Almost 6 million young people are neither in school nor working, according to a study released Monday.
That's almost 15 percent of those aged 16 to 24 who have neither desk nor job, according to The Opportunity Nation coalition, which wrote the report.
Other studies have shown that idle young adults are missing out on a window to build skills they will need later in life or use the knowledge they acquired in college. Without those experiences, they are less likely to command higher salaries and more likely to be an economic drain on their communities.
"This is not a group that we can write off. They just need a chance," said Mark Edwards, executive director of the coalition of businesses, advocacy groups, policy experts and not-for-profit organizations dedicated to increasing economic mobility. "The tendency is to see them as lost souls and see them as unsavable. They are not."
But changing the dynamic is not going to be easy.
The coalition also finds that 49 states have seen an increase in the number of families living in poverty and 45 states have seen household median incomes fall in the last year. The dour report underscores the challenges young adults face now and foretell challenges they are likely to face as they get older.
A young person's community is often closely tied to his or her success. The Opportunity Nation report tracked 16 factors — Internet access, college graduation rates, income inequality and public safety among them — and identified states that were doing well for its young people.
Topping the list of supportive states are Vermont, Minnesota and North Dakota. At the bottom? Nevada, Mississippi and New Mexico.
"Their destiny is too often determined by their ZIP code," said Charlie Mangiardi, who works with Year Up, a nonprofit that trains young adults for careers and helps them find jobs.
"We have the supply. We don't have a lack of young people who need this opportunity," Mangiardi added.
Just look at some of the nation's largest cities. Chicago, Houston, Dallas, Miami, Philadelphia, New York, Los Angeles, Atlanta and Riverside, Calif., all have more than 100,000 idle youth, the Opportunity Nation report found.
"Often times they lack the social capital in life," Mangiardi said. "There's a whole pool of talent that is motivated, loyal and hardworking." They just can't get through an employer's door, he added.
That's why Year Up spends a year working with high school graduates to teach them career skills such as computer programming or equipment repair they can use when the program ends. It also includes life coaching so they can learn skills such as time management. More than 4,500 young adults from urban areas have completed the program and 84 percent of them have found work.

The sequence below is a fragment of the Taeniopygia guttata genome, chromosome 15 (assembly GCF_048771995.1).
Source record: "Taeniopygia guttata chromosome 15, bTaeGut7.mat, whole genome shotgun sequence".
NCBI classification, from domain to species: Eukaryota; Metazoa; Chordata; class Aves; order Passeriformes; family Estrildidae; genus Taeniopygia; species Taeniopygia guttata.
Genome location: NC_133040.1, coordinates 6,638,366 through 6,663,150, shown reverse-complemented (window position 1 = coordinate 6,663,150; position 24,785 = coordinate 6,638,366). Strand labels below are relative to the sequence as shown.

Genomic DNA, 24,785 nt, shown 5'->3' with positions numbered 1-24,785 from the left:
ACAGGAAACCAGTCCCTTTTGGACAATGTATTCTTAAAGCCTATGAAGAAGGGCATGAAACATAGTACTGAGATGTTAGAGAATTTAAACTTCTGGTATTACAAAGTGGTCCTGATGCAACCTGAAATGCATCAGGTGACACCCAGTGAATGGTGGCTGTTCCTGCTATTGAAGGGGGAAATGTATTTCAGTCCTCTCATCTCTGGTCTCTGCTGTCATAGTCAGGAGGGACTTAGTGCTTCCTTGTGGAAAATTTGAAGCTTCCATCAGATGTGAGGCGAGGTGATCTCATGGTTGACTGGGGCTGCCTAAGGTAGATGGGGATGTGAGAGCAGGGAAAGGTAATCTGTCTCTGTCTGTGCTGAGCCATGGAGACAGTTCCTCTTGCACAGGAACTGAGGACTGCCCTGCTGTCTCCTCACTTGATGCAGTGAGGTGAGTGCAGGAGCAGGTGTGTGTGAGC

But it's a far tougher time for other young people.
In Mississippi and West Virginia, 1 in 5 young people are idle — higher than their older neighbors. Mississippi has an overall unemployment rate of 8 percent, while West Virginia posts about 7 percent. Like most states, they saw their unemployment rate fall since 2011, but researchers caution that shift could come from fewer residents looking for work and from more who had simply given up their search for jobs.
Indiana finished 35th among states on the report's Opportunity Index, mostly because of a subpar score in education. The percentage of Hoosiers ages 16-24 not in school or not working mirrored the national average of nearly 15 percent.
And it's not as though the challenges emerge from nowhere. Quality early childhood programs help students from poor families overcome societal hurdles, and on-time high school graduation rates often follow quality schools — other factors Opportunity Nation examined in its report.
"A lot of times we don't want to look at data because we don't want to be depressed," said Rob Denson, president of Des Moines Area Community College in Iowa.
But it's an uncomfortable reality that needs to be addressed, he said.
Using previous years' reports from Opportunity Nation, Denson helped rally community organizations in his city to develop a pilot program to help students as young as 14 find summer work.
"When we got the index, it really allowed us to use it as a rallying point for all of the community-based organizations we work with to say, 'Look, this is what the world sees when they look at Iowa,'" he said.
Starting next summer, Des Moines students will be placed in paying jobs, part of a citywide collaboration to help its urban communities. It will help older adults, as well, because crime rates are expected to fall, he said.
"If they're not in school or at work," Denson said, "they're not usually doing something positive."